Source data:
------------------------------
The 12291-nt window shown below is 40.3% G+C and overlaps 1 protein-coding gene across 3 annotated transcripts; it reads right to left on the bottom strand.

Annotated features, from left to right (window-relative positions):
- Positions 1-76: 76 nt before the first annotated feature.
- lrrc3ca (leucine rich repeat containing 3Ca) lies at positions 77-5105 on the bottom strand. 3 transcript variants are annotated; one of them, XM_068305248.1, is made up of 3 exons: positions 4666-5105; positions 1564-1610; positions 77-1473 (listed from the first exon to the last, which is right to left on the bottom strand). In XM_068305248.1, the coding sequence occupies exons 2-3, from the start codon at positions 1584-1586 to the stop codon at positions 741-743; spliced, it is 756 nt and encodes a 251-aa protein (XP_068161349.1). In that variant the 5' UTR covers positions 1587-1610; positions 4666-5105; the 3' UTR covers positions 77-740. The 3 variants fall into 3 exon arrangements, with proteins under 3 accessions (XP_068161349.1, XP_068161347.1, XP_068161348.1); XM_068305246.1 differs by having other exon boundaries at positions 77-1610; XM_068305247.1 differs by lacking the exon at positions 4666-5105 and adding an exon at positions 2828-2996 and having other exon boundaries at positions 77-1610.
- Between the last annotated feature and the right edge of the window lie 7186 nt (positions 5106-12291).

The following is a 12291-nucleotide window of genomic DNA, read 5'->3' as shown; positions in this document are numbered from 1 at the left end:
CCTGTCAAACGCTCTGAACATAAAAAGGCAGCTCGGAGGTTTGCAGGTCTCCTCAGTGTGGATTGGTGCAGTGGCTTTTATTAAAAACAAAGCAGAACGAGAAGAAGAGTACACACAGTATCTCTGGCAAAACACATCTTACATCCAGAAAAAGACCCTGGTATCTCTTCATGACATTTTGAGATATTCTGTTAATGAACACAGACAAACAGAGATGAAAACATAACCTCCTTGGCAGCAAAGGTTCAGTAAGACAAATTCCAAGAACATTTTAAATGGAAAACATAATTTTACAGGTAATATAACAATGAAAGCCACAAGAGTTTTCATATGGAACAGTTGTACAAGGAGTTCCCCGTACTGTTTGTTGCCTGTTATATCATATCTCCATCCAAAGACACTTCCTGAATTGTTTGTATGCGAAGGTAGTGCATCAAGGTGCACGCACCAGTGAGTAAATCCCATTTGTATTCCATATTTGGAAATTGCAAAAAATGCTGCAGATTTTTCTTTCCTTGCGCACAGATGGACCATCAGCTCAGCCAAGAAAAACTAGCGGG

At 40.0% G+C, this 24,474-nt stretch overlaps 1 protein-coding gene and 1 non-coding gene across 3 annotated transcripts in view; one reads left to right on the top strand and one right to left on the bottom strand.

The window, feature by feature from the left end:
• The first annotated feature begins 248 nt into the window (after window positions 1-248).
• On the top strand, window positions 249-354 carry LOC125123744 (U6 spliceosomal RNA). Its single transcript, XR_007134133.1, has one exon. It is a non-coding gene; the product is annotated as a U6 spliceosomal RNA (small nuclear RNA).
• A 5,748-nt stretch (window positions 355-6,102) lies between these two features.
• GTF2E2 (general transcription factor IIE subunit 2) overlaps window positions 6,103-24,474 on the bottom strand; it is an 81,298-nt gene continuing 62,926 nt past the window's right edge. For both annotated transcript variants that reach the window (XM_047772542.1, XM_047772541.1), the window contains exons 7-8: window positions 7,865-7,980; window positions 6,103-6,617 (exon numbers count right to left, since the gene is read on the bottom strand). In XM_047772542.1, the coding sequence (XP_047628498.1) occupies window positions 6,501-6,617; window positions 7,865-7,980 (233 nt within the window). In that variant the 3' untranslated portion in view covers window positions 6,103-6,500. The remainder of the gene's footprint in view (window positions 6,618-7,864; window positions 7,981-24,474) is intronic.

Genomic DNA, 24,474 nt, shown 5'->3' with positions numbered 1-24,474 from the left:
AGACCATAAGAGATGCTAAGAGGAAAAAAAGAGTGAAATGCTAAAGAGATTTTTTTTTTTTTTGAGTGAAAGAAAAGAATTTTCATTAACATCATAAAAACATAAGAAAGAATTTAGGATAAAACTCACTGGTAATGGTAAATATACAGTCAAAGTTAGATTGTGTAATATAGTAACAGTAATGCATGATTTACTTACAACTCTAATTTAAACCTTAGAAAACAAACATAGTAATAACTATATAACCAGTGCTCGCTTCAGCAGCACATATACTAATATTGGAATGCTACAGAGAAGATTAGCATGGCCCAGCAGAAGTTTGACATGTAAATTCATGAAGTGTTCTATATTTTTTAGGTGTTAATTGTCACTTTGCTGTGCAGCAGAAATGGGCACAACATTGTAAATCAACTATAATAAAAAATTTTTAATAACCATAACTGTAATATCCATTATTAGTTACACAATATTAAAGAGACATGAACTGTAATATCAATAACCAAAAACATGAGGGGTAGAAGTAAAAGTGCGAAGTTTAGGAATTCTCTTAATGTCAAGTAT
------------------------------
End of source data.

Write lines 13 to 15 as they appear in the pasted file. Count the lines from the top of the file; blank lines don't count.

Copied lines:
• GTF2E2 (general transcription factor IIE subunit 2) overlaps window positions 6,103-24,474 on the bottom strand; it is an 81,298-nt gene continuing 62,926 nt past the window's right edge. For both annotated transcript variants that reach the window (XM_047772542.1, XM_047772541.1), the window contains exons 7-8: window positions 7,865-7,980; window positions 6,103-6,617 (exon numbers count right to left, since the gene is read on the bottom strand). In XM_047772542.1, the coding sequence (XP_047628498.1) occupies window positions 6,501-6,617; window positions 7,865-7,980 (233 nt within the window). In that variant the 3' untranslated portion in view covers window positions 6,103-6,500. The remainder of the gene's footprint in view (window positions 6,618-7,864; window positions 7,981-24,474) is intronic.

Genomic DNA, 24,474 nt, shown 5'->3' with positions numbered 1-24,474 from the left:
AGACCATAAGAGATGCTAAGAGGAAAAAAAGAGTGAAATGCTAAAGAGATTTTTTTTTTTTTTGAGTGAAAGAAAAGAATTTTCATTAACATCATAAAAACATAAGAAAGAATTTAGGATAAAACTCACTGGTAATGGTAAATATACAGTCAAAGTTAGATTGTGTAATATAGTAACAGTAATGCATGATTTACTTACAACTCTAATTTAAACCTTAGAAAACAAACATAGTAATAACTATATAACCAGTGCTCGCTTCAGCAGCACATATACTAATATTGGAATGCTACAGAGAAGATTAGCATGGCCCAGCAGAAGTTTGACATGTAAATTCATGAAGTGTTCTATATTTTTTAGGTGTTAATTGTCACTTTGCTGTGCAGCAGAAATGGGCACAACATTGTAAATCAACTATAATAAAAAATTTTTAATAACCATAACTGTAATATCCATTATTAGTTACACAATATTAAAGAGACATGAACTGTAATATCAATAACCAAAAACATGAGGGGTAGAAGTAAAAGTGCGAAGTTTAGGAATTCTCTTAATGTCAAGTAT